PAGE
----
For more stories, see items 15 above in the Banking and Finance Sector and 50 below in the Communications Sector.

Communications Sector

49. June 30, IDG News Service – (International) LightSquared files GPS report and new plan. LightSquared filed a long-awaited report on possible Global Positioning System (GPS) interference by its planned cellular network to the Federal Communications Commission (FCC) June 30, along with a formal proposal to use a different block of frequencies to prevent those problems. In a press release announcing the filings, the carrier focused on its new plan and slammed the GPS industry as the cause of the interference. "GPS device test results, which were also filed at the FCC today, show unequivocally that the interference is caused by the GPS manufacturers' decision over the last eight years to design products that depend on using spectrum assigned to other FCC licenses," LightSquared said. The company said its alternative plan, in which it would initially stay out of the portion of its spectrum closest to the GPS band, would solve interference for 99.5 percent of GPS devices in the United States, including all GPS-enabled cell phones. LightSquared has been testing its planned Long Term Evolution (LTE) network for interference with GPS over the past few months. The Federal Communications Commission required the test report as a condition for letting LightSquared build a hybrid satellite and LTE network across the United States. Source:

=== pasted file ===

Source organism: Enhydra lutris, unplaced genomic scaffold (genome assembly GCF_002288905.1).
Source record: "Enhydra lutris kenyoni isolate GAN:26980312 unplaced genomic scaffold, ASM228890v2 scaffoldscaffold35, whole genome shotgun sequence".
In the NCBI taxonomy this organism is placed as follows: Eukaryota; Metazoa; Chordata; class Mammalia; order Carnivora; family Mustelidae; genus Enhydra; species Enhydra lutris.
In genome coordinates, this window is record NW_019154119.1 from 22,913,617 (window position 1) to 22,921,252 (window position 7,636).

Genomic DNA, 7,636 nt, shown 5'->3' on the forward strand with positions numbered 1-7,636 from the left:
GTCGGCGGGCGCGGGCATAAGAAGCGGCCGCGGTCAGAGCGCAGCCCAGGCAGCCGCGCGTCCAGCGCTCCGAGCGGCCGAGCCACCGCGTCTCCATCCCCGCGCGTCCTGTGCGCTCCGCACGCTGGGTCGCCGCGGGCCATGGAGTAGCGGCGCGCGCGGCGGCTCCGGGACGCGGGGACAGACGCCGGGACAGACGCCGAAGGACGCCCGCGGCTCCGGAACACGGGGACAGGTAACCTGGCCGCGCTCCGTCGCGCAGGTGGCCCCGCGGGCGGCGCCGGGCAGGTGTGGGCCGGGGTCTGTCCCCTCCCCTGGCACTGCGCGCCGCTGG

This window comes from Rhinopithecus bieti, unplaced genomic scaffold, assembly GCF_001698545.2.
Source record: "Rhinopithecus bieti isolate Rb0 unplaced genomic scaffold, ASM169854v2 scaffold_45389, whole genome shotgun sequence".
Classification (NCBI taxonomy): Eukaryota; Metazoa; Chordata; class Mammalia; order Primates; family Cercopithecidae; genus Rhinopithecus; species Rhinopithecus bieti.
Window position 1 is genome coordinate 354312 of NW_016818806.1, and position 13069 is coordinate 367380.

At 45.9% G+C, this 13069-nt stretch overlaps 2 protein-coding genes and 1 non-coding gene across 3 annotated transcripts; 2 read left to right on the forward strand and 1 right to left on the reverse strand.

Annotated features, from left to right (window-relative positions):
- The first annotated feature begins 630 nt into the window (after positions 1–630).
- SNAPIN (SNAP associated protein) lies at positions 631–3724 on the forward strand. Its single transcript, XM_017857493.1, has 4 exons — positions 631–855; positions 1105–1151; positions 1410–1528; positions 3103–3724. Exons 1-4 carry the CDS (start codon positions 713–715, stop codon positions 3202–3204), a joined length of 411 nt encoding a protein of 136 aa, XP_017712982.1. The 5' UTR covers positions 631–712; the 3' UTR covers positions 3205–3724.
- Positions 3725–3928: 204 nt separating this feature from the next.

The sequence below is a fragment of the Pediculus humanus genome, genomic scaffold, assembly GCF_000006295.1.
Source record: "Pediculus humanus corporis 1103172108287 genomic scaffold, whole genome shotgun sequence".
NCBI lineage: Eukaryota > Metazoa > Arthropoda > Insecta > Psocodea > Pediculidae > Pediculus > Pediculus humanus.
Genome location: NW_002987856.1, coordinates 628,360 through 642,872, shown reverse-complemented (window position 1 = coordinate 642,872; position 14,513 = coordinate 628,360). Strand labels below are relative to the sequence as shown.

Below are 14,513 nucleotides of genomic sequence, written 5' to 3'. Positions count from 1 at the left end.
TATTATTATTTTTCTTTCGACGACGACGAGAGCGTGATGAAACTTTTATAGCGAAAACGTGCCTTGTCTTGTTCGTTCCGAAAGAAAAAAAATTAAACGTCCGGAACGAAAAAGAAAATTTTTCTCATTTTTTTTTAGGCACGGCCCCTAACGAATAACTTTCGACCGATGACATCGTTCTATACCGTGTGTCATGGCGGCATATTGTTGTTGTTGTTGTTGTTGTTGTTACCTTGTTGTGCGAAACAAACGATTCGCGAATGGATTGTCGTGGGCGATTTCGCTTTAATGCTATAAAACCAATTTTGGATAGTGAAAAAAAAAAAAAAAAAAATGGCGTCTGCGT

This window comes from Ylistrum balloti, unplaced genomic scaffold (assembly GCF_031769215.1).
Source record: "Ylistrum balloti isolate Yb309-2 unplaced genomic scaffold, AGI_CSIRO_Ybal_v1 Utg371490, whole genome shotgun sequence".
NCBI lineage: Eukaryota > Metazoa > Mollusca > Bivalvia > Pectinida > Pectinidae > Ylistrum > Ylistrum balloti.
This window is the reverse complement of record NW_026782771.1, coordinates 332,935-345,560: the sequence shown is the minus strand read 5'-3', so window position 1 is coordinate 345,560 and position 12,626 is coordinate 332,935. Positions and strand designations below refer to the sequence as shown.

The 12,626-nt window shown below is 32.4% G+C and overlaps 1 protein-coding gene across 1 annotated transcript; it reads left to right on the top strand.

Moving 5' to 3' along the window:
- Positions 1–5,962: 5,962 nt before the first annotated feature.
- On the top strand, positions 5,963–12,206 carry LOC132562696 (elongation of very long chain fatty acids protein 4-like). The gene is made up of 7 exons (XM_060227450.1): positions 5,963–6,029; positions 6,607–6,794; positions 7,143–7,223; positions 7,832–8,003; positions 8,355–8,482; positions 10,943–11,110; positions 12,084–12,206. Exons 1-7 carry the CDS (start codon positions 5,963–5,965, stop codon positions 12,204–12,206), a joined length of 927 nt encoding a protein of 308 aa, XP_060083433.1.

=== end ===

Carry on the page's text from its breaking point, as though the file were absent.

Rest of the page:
50. June 30, Help Net Security – (International) Gmail to improve phishing email detection. Google decided to introduce a change in the way it presents Gmail user with received e-mails. Now, every time a user receives an e-mail from someone who is not in his/her Gmail contacts, the header will automatically show the sender’s e-mail address without him having to press the "show details" link. "If the sender’s full email address is displayed, then Gmail thinks that you have not communicated with this sender in the past. If the email address is quite long, we'll show you a shortened version," Gmail Help explained. With this change, Google is hoping to help users in detecting phishing and other spam e-mails. "If someone fakes a message from a sender that you trust, like your bank, you can more easily see that the message is not really from where it says it’s from," said a software engineer at Google. Also, when Gmail detects a suspicious e-mail or when it seems that someone has spoofed a Gmail address, it will warn the user about it. Source: